Aftermath: What the Legacy of Inequality Looks Like

17 Jan 2017 2016 TALKS

The Economic Hardship Reporting Project presents a discussion between our video grantees about how they captured the lasting effects of watershed historical events in America.

Aftermath: What the Legacy of Inequality Looks Like

Featuring: Sara Terry (Moderator), Zack Canepari, Carlos Javier Ortiz, Yoruba Richen

Presented in partnership with

The Economic Hardship Reporting Project


Sunday, September 25 | 5:00PM – 5:45PM
Location: Photoville Pavilion (60 Water Street Storefront)


The Economic Hardship Reporting Project presents a discussion with four of our video grantees about the process of making visual works that address important American aftermath issues, including: the Great Migration of African Americans from the South to the North; urban neglect; and the cultural conflict over abortion sparked by Roe v. Wade. These films invite fresh thinking about “aftermath” issues through storytelling that sets intimate personal stories against some of the most pressing social issues of our time, and of our history. Each piece builds on a strong visual aesthetic that helps carry and drive the narrative. We will discuss how these images and stories, when published in mainstream media outlets, add to a better understanding of the kinds of inequality that can arise in the aftermath of huge cultural and historical trends.


Sara-Terry-headshotSara Terry is an award-winning documentary photographer and filmmaker best known for her work covering post-conflict stories. She is a 2012 Guggenheim Fellow in Photography for her long-term project, “Forgiveness and Conflict: Lessons from Africa.” Her first long-term post-conflict body of work, “Aftermath: Bosnia’s Long Road to Peace,” led her to found The Aftermath Project in 2003 on the premise that “War is Only Half the Story.” An accomplished speaker on aftermath and visual literacy issues, her many lectures include a 2013 TedX talk and appearances at The Annenberg Space for Photography. FILM: That’s How We Roll In a prequel to feature length documentary That’s How We Roll, EHRP is supporting an upcoming short film that looks at mobile home parks and the affordable housing crisis.


Zackary-Canepari-headshotZack Canepari is an American documentary photographer and filmmaker. He, along with filmmaker Drea Cooper, have produced numerous short documentaries for the web and a feature documentary, T-Rex, about female boxer Claressa “T-Rex” Shields, which premiered at SXSW in March 2015 and was featured on PBS before the 2016 Olympics. Canepari is a member of Panos Pictures in London. FILM: Briana/Flint is a Place As part of Flint is a Place (see container exhibition), EHRP supported an episode about Briana Shields, the sister of Olympic boxing gold medalist Claressa Shields. Hailing from Flint, Mich., nineteen-year-old Briana has lived much of her life in her sister Claressa’s shadow. Briana’s life hasn’t been easy. But even though she’s not a boxer like her sister, she’s got the heart and resilience of a fighter.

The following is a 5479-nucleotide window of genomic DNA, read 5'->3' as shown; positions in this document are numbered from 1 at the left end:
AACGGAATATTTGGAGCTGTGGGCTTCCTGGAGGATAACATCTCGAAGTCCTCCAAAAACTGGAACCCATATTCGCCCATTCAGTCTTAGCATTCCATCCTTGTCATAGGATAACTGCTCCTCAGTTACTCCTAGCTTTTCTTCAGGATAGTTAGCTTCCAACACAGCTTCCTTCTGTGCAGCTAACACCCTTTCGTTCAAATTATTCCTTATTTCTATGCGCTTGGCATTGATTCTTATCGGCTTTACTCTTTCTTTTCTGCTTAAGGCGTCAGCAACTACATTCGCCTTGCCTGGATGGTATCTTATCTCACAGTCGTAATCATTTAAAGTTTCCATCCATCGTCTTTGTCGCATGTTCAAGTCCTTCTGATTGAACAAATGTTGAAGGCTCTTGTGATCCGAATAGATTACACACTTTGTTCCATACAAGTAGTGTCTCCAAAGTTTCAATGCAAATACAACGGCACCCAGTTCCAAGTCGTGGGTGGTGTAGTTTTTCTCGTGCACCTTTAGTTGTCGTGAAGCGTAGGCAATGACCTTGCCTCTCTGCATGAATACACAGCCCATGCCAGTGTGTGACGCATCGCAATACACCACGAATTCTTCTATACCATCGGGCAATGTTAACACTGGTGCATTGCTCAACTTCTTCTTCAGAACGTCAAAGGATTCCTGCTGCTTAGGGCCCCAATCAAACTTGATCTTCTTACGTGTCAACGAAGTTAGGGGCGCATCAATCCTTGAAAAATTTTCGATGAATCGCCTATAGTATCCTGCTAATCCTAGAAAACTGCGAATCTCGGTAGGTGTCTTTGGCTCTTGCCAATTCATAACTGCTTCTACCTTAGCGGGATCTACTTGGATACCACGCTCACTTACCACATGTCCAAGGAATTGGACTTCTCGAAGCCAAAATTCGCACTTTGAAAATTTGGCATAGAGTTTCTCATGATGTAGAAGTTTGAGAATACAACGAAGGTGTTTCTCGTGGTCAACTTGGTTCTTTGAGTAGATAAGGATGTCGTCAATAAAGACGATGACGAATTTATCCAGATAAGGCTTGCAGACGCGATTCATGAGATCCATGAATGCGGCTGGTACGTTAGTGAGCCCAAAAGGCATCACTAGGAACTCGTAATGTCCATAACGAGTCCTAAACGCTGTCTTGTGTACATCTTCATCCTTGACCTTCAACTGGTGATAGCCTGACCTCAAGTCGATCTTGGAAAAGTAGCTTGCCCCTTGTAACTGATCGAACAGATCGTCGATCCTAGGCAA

Carlos-Javier-Ortiz-headshotCarlos Javier Ortiz is a director, cinematographer and documentary photographer who focuses on urban life, gun violence, racism, poverty and marginalized communities. In 2016, Ortiz received a Guggenheim Fellowship for film/video. His work has been exhibited nationally and internationally. FILM: A Thousand Midnights The film marks the centennial of the beginning of the Great Migration in which six million African Americans relocated from the rural South to the cities of the North, Midwest and West from 1915 to 1970. Black migrants believed that the purported racial openness of the North would translate into more economic opportunity; however, as is the case with much of the American story, this dream remains out of reach for many.


Yoruba-Richen-headshotYoruba Richen is a documentary filmmaker who has directed and produced films in the U.S. and abroad including Africa, South America and Southeast Asia. Her films include: The New Black, Promised Land and Out in the Night. Richen is the Director of the Documentary program at CUNY Graduate School of Journalism, a 2014 featured TED Speaker, a Guggenheim Fellow and the recipient of a 2016 Chicken & Egg Breakthrough Filmmaker award.